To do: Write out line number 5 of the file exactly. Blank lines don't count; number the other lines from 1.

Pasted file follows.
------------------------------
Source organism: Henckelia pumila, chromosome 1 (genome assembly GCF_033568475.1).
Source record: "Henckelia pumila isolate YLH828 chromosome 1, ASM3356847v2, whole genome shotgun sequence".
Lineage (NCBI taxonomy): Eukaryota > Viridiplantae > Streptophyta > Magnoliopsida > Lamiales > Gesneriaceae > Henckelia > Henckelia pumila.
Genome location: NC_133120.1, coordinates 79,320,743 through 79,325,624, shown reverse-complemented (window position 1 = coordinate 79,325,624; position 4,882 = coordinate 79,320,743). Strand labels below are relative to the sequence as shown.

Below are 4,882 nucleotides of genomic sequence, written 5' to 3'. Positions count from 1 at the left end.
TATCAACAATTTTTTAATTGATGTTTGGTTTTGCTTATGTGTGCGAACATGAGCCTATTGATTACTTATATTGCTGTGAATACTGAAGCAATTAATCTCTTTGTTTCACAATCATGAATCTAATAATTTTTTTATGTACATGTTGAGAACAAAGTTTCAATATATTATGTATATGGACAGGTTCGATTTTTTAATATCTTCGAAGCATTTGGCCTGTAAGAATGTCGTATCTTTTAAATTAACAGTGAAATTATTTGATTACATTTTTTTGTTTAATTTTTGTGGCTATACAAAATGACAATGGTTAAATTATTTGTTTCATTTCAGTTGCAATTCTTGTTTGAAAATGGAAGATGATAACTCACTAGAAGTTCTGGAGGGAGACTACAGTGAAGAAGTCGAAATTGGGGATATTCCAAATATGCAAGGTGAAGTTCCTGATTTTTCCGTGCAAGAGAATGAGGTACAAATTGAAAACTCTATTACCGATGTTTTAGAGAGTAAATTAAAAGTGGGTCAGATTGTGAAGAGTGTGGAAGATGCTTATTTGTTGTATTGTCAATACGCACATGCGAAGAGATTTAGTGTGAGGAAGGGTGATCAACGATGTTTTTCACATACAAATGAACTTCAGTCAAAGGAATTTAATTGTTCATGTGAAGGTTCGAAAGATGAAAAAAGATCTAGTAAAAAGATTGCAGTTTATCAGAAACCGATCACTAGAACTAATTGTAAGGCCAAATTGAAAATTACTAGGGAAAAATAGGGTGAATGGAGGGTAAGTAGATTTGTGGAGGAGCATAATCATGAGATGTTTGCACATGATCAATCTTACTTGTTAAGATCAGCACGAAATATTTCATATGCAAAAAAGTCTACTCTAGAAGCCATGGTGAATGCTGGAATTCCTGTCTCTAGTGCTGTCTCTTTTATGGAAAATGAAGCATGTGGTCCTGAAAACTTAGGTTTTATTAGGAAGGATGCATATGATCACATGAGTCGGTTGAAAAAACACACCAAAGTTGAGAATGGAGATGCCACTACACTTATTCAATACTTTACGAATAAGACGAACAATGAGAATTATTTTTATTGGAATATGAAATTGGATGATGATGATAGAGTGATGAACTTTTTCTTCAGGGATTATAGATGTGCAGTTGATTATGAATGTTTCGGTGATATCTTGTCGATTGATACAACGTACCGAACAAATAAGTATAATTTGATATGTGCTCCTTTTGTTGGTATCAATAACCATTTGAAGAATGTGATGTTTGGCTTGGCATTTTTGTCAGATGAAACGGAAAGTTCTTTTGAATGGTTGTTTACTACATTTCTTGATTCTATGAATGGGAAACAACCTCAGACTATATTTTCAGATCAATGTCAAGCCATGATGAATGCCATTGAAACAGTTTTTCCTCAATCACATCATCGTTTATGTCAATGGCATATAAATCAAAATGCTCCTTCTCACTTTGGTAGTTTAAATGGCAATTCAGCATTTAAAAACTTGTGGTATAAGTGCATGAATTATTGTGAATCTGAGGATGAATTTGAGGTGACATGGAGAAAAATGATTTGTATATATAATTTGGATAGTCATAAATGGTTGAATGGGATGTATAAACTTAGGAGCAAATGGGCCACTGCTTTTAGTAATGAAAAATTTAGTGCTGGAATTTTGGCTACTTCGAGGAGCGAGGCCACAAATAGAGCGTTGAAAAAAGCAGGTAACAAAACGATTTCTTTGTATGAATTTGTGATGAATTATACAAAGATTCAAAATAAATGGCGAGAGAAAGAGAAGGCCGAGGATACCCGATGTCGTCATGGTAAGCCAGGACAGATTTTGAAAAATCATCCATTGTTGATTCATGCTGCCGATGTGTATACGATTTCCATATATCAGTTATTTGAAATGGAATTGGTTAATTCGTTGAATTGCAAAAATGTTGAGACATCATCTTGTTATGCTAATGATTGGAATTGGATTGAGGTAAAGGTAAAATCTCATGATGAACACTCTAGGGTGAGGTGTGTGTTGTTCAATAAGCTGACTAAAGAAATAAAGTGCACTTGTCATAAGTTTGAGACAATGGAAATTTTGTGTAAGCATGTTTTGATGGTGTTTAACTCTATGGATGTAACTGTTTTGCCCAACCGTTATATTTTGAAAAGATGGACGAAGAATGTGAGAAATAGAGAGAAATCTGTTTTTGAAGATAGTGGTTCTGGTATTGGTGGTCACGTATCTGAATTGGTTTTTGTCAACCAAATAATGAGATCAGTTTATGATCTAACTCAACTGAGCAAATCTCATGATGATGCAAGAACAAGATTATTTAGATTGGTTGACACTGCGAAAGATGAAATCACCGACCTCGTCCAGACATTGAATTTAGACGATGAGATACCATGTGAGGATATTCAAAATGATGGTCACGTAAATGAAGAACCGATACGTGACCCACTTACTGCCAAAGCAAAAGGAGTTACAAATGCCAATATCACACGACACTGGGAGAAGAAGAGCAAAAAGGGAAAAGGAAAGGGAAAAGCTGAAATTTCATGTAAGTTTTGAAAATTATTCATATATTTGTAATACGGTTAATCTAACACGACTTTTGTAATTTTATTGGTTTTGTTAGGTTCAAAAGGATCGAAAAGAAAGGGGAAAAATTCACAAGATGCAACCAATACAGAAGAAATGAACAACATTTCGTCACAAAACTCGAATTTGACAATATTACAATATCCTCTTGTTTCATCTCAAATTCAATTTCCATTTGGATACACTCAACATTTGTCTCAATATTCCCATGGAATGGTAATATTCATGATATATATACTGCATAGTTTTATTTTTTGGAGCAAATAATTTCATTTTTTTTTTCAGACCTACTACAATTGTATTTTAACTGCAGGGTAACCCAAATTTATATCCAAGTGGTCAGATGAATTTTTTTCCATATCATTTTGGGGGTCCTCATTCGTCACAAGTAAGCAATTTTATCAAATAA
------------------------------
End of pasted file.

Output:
Below are 4,882 nucleotides of genomic sequence, written 5' to 3'. Positions count from 1 at the left end.